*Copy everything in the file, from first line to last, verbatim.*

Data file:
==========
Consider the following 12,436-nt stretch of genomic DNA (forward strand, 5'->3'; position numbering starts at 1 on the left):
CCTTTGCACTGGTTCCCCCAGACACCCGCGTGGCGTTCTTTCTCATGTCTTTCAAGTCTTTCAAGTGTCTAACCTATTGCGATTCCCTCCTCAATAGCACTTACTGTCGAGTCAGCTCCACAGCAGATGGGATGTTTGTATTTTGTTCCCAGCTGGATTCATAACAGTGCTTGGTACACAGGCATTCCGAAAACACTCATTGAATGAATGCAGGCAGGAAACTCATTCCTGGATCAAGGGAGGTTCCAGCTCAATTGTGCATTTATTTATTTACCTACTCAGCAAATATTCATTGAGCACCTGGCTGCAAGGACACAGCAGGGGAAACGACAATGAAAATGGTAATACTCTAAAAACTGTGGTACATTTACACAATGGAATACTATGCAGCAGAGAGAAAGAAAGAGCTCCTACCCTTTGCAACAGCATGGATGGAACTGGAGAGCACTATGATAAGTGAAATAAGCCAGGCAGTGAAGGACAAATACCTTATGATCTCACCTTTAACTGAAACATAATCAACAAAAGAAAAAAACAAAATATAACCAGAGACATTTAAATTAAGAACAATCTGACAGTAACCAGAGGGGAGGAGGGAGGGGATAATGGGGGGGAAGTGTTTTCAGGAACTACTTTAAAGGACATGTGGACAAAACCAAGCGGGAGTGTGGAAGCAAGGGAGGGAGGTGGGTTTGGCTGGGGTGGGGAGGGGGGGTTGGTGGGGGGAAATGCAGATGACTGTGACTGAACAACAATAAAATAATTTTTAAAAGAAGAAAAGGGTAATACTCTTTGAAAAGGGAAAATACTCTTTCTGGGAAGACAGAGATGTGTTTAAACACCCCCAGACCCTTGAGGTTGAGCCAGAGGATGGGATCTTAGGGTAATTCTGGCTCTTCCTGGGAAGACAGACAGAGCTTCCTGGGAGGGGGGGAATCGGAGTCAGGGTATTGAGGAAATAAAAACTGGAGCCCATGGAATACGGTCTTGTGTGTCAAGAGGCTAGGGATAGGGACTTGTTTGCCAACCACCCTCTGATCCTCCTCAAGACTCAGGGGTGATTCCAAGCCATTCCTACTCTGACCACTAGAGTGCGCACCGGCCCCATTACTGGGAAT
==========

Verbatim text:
Consider the following 12,436-nt stretch of genomic DNA (forward strand, 5'->3'; position numbering starts at 1 on the left):
CCTTTGCACTGGTTCCCCCAGACACCCGCGTGGCGTTCTTTCTCATGTCTTTCAAGTCTTTCAAGTGTCTAACCTATTGCGATTCCCTCCTCAATAGCACTTACTGTCGAGTCAGCTCCACAGCAGATGGGATGTTTGTATTTTGTTCCCAGCTGGATTCATAACAGTGCTTGGTACACAGGCATTCCGAAAACACTCATTGAATGAATGCAGGCAGGAAACTCATTCCTGGATCAAGGGAGGTTCCAGCTCAATTGTGCATTTATTTATTTACCTACTCAGCAAATATTCATTGAGCACCTGGCTGCAAGGACACAGCAGGGGAAACGACAATGAAAATGGTAATACTCTAAAAACTGTGGTACATTTACACAATGGAATACTATGCAGCAGAGAGAAAGAAAGAGCTCCTACCCTTTGCAACAGCATGGATGGAACTGGAGAGCACTATGATAAGTGAAATAAGCCAGGCAGTGAAGGACAAATACCTTATGATCTCACCTTTAACTGAAACATAATCAACAAAAGAAAAAAACAAAATATAACCAGAGACATTTAAATTAAGAACAATCTGACAGTAACCAGAGGGGAGGAGGGAGGGGATAATGGGGGGGAAGTGTTTTCAGGAACTACTTTAAAGGACATGTGGACAAAACCAAGCGGGAGTGTGGAAGCAAGGGAGGGAGGTGGGTTTGGCTGGGGTGGGGAGGGGGGGTTGGTGGGGGGAAATGCAGATGACTGTGACTGAACAACAATAAAATAATTTTTAAAAGAAGAAAAGGGTAATACTCTTTGAAAAGGGAAAATACTCTTTCTGGGAAGACAGAGATGTGTTTAAACACCCCCAGACCCTTGAGGTTGAGCCAGAGGATGGGATCTTAGGGTAATTCTGGCTCTTCCTGGGAAGACAGACAGAGCTTCCTGGGAGGGGGGGAATCGGAGTCAGGGTATTGAGGAAATAAAAACTGGAGCCCATGGAATACGGTCTTGTGTGTCAAGAGGCTAGGGATAGGGACTTGTTTGCCAACCACCCTCTGATCCTCCTCAAGACTCAGGGGTGATTCCAAGCCATTCCTACTCTGACCACTAGAGTGCGCACCGGCCCCATTACTGGGAAT